The legendary martial arts star made the announcement at the Red Sea International Film Festival in Jeddah, Saudi Arabia, where he spoke about his upcoming projects and 60-year film career in front of a a crowd of adoring fans who regularly interrupted the talks to shout out questions, congratulate him on his honorary Oscar and ask him to sing. (He was happy to oblige with a quick burst of “I Can’t Help Falling in Love With You,” explaining that he learned to sing so that he’d be able to do something for his fans that wouldn’t involve fight moves.)
Chan spoke of his humble beginnings, earning 80 cents a day as a jobbing stuntman. It was in this capacity he first met Bruce Lee, when the superstar hit him during a staged fight. Chan says Lee was shocked, and Chan played up his injury to get sympathy. “As a stunt guy you can get hit every day,” Chan said. “It doesn’t matter. I pretend I’m hurt then he comes to help me. ‘I’m sorry,’ he says. The whole day and the whole night, every time I turn around, I see Lee looking if I’m okay. I wanted him to hit me again.” Chan got extra work as a result.
When Lee died, Chan recalled how he was groomed to be his successor. “I said: I am not Bruce Lee. So, if Bruce kicked high; I kick low. Bruce fights like this. I do it the opposite. That’s Jackie Chan. I just do myself.” Going to Hollywood, they told him to slow down his fighting style. “Like Clint Eastwood — BOOM — Make my day! It’s so easy.” Much of the conversation had Chan on his feet and demonstrating his moves, his fighting style and just bouncing with irrepressible vim as he acted out the story. Despite the fact that his first forays into Hollywood weren’t successful, cheers from the audience asserted that Chan is a worldwide star.
What has become “the Jackie Chan style” is marked by its combination of action and comedy. He said, “You cannot create any more action because, what? Punching? Kicking? Those kinds of things… boring. So this is why I slowly use comedy with action and all the props around me, and after I cannot use any more, then I do dangerous stunts. High jumps. Believe it or not, this year is my 60th year in the film industry.”
Chan speaks with extraordinary enthusiasm and affability. He’s the king of the humblebrag: detailing how he dominated cinema in Hong Kong, then Japan and finally Hollywood with “Rush Hour,” which, pairing him with Chris Tucker, finally allowed him to use his own frenetic style. He originally thought the movie would flop, but, “I got a phone call. Brett Ratner and Chris Tucker call me from New York. They’re crazy. We were $70 million in the first weekend. For me, I don’t know how to count.” But he adds to cheers: “We’re talking about ‘Rush Hour 4’ right now.”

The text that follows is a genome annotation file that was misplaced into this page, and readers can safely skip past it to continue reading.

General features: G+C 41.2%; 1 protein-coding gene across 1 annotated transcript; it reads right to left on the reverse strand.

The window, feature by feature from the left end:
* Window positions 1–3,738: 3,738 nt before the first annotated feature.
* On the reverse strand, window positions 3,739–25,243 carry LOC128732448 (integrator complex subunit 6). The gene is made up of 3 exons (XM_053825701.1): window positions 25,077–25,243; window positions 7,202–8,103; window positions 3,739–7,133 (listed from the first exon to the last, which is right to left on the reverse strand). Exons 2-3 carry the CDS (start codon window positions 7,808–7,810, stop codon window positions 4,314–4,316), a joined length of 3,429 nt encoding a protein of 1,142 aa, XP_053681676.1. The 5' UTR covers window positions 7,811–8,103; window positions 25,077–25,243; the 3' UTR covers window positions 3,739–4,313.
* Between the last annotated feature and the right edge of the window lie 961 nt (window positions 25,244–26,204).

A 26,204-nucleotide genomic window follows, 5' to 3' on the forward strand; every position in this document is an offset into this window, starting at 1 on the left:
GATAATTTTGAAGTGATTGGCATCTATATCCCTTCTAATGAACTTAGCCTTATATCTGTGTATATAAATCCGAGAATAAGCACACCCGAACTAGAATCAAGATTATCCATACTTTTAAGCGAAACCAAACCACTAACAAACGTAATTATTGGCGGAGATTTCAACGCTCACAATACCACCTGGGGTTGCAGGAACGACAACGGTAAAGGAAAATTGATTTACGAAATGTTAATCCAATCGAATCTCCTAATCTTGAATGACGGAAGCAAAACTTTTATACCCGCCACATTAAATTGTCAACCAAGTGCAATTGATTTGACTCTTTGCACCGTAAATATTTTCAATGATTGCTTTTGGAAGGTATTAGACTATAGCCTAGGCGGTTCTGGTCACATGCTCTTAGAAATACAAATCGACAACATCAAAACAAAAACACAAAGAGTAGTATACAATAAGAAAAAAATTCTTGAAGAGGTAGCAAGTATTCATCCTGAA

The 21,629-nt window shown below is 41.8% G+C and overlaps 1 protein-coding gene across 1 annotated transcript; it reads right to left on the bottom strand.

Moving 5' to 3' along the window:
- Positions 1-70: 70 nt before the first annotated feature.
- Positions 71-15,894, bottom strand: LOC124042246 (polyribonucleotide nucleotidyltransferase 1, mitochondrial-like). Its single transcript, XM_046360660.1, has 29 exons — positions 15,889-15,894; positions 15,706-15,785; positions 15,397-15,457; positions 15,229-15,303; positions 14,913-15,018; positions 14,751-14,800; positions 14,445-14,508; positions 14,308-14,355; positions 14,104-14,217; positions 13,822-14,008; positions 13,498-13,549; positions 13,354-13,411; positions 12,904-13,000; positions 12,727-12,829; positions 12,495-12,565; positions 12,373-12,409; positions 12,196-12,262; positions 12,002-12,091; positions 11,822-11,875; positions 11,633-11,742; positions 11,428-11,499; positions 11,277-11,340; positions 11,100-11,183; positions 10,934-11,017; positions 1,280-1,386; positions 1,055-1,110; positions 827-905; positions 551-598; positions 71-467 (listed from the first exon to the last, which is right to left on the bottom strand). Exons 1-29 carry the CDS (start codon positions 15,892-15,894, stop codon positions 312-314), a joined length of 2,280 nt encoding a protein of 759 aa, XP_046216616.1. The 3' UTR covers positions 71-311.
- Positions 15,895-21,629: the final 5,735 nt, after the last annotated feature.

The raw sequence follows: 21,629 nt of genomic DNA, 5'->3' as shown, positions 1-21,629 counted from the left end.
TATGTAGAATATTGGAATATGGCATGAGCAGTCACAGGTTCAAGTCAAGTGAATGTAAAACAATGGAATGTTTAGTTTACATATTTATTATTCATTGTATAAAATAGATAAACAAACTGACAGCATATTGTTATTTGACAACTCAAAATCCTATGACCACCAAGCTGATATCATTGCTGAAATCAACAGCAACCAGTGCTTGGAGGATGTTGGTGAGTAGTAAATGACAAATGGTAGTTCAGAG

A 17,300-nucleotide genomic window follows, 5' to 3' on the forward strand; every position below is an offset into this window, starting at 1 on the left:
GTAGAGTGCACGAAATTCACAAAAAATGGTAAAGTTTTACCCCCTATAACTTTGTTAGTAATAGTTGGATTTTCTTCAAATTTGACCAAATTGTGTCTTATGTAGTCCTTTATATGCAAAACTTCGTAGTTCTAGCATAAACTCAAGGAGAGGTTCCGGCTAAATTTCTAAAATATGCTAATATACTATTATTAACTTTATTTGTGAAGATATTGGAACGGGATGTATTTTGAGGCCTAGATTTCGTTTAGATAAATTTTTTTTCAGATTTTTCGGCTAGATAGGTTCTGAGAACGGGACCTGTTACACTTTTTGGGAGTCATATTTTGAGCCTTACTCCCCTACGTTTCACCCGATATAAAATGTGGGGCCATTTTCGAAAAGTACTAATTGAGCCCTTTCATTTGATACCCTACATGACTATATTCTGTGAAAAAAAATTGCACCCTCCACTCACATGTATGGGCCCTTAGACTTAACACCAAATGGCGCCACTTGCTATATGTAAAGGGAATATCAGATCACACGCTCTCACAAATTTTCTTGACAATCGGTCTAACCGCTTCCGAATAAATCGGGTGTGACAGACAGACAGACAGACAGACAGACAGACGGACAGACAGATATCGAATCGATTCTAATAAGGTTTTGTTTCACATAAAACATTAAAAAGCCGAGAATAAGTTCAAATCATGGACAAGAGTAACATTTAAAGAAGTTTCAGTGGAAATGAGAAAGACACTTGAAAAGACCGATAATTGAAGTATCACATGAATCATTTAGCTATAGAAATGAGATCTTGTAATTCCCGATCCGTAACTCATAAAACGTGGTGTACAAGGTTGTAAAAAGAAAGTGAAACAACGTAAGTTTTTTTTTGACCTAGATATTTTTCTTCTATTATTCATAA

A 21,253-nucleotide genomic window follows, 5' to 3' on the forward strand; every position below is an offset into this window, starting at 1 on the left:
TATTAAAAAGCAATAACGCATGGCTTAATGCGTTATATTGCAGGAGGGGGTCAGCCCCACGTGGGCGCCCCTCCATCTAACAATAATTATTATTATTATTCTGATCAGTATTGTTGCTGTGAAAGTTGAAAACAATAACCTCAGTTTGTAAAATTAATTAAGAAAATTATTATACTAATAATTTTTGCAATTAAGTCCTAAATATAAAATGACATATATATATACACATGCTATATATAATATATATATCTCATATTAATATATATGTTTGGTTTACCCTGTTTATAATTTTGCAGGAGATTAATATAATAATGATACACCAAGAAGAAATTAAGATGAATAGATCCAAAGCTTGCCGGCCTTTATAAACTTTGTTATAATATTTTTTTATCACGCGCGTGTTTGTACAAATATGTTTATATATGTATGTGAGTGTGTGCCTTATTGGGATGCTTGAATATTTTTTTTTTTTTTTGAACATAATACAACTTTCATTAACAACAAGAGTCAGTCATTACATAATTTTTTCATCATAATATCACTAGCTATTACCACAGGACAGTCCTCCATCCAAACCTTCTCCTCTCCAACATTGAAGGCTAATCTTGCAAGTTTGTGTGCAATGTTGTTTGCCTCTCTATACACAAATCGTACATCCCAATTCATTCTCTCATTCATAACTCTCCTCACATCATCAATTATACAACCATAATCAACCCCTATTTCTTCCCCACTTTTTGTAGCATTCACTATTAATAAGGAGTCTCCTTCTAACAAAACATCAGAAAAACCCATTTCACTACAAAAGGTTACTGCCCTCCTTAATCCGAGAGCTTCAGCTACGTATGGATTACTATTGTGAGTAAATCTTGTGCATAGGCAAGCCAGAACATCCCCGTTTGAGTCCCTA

When it comes down to the secret of his popularity and success, Chan insists it is the way he controls his films on every level. “There are so many good action stars. My action is better than some other people, not because I’m really good, but because I write a script suitable for myself. I can use the camera angle to make my action better. At night, I go home and edit myself and use those kinds of things to make my action better.”
Chan has a number of new projects simmering, to add to his 150 credits — 300, Chan is quick to correct the moderator, if you include his stunt work. He implored his audience to go to theaters and not pirate movies. He also talked about playing a doctor in “Never Let the Rain Stop,” a new project that will shoot in Saudi Arabia, to enthusiastic cheers from the local crowd. He lists a series of scripts he wants to do, one involving just Chan and a bird; another featuring Chan playing a grandfather who looks after a panda. Who doesn’t want to see that?
Chan is still full of new ideas and ambition. “In the old days we used to go out partying, but now my ambition is to become the good Jackie Chan,” he said. He closed with a promise to make less action films and more love films, before rushing out to the sound of applause and cheers.